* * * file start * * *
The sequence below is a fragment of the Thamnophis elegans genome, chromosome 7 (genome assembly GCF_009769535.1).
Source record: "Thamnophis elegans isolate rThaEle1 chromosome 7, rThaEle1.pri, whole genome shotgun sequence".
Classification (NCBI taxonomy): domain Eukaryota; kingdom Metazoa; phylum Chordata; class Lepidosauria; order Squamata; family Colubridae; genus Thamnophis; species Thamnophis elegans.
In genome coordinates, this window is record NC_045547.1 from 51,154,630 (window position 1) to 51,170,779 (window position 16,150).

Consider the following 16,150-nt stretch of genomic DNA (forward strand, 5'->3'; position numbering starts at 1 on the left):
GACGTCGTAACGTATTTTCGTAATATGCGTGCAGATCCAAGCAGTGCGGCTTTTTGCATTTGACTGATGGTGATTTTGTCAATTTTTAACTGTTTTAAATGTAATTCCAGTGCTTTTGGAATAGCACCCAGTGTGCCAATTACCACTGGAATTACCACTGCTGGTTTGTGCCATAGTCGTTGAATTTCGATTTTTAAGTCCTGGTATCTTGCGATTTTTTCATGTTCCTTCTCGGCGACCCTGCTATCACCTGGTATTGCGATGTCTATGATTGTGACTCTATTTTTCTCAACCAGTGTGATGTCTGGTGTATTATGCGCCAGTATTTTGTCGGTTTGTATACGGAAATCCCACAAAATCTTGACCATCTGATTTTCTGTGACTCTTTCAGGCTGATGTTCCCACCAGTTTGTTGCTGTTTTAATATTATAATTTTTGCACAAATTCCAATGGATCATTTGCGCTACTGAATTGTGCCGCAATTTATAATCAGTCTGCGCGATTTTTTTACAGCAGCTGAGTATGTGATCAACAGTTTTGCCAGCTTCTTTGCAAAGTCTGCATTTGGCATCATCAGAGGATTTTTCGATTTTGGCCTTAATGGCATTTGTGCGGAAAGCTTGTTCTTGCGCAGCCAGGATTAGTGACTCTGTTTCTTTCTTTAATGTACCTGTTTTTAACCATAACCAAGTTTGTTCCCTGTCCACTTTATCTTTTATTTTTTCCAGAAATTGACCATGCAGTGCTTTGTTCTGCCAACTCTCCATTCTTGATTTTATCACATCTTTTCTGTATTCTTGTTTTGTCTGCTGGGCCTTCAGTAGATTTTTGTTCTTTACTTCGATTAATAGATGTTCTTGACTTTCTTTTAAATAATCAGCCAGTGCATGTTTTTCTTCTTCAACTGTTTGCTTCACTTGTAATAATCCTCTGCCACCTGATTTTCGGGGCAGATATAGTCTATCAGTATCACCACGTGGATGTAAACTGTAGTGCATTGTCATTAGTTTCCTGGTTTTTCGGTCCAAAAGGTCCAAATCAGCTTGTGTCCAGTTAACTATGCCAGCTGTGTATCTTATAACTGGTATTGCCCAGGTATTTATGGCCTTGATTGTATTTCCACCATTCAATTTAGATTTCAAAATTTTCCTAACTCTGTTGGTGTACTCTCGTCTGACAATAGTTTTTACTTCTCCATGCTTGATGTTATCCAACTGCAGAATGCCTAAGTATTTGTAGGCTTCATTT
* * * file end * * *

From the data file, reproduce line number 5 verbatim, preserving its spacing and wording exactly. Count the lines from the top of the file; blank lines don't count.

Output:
Consider the following 16,150-nt stretch of genomic DNA (forward strand, 5'->3'; position numbering starts at 1 on the left):